Getting The French And Indian War Out From The American Revolutions Shadow-ppbox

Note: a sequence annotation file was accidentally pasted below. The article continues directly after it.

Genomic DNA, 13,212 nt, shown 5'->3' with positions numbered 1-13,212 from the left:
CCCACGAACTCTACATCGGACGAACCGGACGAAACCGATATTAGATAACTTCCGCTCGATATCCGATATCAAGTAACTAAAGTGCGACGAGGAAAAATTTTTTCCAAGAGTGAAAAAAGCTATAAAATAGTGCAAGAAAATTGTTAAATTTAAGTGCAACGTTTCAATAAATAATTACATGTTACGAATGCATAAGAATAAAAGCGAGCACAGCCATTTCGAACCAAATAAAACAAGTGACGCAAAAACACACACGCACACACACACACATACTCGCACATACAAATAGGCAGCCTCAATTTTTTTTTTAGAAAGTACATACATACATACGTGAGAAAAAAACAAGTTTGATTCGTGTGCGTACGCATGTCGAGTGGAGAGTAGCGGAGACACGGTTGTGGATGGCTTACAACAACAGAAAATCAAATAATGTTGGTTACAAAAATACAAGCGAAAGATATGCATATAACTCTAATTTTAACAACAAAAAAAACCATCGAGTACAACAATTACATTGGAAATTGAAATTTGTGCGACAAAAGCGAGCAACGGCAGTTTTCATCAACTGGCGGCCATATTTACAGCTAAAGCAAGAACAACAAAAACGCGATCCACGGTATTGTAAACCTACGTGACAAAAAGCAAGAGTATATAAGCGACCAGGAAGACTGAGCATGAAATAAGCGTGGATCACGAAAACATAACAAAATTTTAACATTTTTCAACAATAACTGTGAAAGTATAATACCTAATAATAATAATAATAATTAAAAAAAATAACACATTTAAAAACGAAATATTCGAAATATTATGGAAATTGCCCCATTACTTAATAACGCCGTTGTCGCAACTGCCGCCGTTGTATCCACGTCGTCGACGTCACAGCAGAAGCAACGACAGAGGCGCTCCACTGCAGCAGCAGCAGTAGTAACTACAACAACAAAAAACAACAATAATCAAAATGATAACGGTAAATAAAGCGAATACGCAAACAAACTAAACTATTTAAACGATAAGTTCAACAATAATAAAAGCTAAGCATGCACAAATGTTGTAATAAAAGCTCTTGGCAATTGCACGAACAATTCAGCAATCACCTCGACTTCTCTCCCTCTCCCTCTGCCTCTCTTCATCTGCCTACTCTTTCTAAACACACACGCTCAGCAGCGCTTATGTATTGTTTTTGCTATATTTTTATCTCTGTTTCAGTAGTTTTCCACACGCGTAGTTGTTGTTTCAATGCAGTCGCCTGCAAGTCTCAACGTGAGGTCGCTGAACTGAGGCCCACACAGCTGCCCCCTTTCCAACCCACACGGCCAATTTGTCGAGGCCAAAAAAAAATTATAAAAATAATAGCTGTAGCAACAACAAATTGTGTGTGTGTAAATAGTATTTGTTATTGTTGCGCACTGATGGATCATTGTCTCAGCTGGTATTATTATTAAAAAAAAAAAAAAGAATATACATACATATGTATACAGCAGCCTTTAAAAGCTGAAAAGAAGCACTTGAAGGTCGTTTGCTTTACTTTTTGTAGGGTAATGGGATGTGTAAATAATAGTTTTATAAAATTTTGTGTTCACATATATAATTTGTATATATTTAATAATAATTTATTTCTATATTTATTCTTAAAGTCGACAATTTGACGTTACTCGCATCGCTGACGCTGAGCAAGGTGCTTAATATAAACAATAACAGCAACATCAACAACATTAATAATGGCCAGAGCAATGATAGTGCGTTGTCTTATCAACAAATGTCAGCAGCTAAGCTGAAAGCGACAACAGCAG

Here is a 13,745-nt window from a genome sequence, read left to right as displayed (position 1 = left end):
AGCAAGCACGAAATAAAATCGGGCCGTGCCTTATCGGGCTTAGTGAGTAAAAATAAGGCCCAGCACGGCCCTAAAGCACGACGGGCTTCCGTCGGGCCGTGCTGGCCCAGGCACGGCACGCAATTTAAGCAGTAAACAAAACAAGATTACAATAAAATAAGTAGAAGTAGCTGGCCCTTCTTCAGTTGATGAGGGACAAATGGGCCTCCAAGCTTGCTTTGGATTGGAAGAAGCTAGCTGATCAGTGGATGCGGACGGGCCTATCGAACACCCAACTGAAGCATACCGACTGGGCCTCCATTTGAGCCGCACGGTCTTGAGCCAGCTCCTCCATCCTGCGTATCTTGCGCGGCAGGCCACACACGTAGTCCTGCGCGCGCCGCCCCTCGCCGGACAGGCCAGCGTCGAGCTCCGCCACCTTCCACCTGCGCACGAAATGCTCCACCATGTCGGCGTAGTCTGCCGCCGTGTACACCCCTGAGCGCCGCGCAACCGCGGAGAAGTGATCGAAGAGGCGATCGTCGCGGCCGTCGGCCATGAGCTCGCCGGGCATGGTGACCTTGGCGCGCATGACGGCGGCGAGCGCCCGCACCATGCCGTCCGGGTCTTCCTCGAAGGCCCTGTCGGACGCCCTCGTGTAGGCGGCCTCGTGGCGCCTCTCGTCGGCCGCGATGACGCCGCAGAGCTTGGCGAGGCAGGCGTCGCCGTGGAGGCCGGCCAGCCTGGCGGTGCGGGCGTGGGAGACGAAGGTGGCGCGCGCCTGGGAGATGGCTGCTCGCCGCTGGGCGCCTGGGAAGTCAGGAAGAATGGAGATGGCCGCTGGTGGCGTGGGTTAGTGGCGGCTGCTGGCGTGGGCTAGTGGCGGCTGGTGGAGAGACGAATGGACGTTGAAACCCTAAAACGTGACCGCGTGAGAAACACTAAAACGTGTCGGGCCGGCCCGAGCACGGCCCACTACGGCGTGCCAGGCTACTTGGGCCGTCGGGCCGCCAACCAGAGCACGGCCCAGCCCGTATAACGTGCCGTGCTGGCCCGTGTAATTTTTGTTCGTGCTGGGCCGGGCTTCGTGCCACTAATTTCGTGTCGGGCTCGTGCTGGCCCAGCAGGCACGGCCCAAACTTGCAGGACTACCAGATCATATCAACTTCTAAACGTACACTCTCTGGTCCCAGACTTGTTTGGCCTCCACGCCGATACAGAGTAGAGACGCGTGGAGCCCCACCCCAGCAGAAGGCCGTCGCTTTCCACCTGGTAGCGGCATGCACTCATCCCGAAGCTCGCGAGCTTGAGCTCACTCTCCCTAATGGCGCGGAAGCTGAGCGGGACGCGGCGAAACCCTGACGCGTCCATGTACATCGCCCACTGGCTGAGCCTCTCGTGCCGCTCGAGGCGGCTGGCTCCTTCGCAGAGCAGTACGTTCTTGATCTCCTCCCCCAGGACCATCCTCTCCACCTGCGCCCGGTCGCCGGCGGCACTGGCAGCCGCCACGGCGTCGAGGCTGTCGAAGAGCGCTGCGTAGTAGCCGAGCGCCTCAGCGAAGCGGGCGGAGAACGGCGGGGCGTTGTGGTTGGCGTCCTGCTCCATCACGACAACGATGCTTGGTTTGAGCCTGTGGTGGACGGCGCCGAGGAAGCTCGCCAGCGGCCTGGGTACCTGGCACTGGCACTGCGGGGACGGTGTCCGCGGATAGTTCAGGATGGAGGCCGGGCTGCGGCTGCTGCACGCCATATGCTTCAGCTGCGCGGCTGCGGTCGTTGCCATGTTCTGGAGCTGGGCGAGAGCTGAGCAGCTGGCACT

Reference-and-Education Most Americans like to think of the American Revolution as an instinctive, inevitable, and unspeakably kickass move on the part of the North American colonists. Our overwhelming patriotic sentiment creates a bubble of adulation around the event, which makes it seem more isolated within history than it ought to be. Enter the French and Indian War. If colonial American history were a pair of proud parents, the French and Indian War would be the oldest sibling maxed out on responsibility and given a minimum of recognition, while the American Revolution would be the baby of the family adored, indulged, and equipped with a lot of great hand-me-downs. To put it plainly, if it werent for the French and Indian War, the American Revolution would just be a bunch of clueless colonists getting slaughtered in the bush. IF it had happened at all. The French and Indian War lasted from around 1754 to 1763. Its combatants were Great Britain, France, Spain, many Native American tribes, and the North American colonists. At stake was the political landscape of an entire continent. In case this doesnt ring a bell, here are the top 23 things that America gained from the French and Indian War: 23) French sympathy. Not during the war, when American colonists fought as subjects of the British crown, but shortly afterwards, when they decided to tell the Brits to shove it. After all, the British had overtaken enough French territory to more than double the size of its own. What better way to get back at them than to help their subjects wage a revolution 13 years down the road? 22-5) Alabama, Connecticut, Delaware, Florida, Illinois, Indiana, Kentucky, Maine, Michigan, Mississippi, New Hampshire, Ohio, Rhode Island, Tennessee, Vermont, West Virginia, and Wisconsin, among other areas. Thank you, France and Spain. Sorry, rightful native owners. 4) A ton of expenses. No, really; managing all that extra territory proved to be a financial nightmare for Great Britain, and as anyone who wants out of a bad relationship knows, being high maintenance is a great way to expedite a breakup. 3) George Washington . No, make that General George Washington, who became a military man during the French and Indian War at the behest of the British governor of Virginia. In 1753, at 21 years of age, the inexperienced George was assigned the task of leading his men through 500 miles of wilderness and kindly asking the French to leave the Ohio Valley. With their refusal began Washingtons military career, which were told came in handy some years down the road. 2) Practice. Under Washington, tens of thousands of future Americans banded together in opposition to their common enemies, getting combat training and the lay of the land in the process. Many colonists who fought in the French and Indian War went on to form the backbone of the American Revolution . 1) Nationalism. By working together in an unprecedented cooperative effort, a sense of shared identity began to grow among the members of the thirteen colonies. In case the British felt they hadnt yet given their colonial subjects enough reasons to split, they also made a point of insulting them by, for example, ranking their infantrymen above our colonial officers. Yeah. Then they stopped returning our calls. About the Author: 相关的主题文章: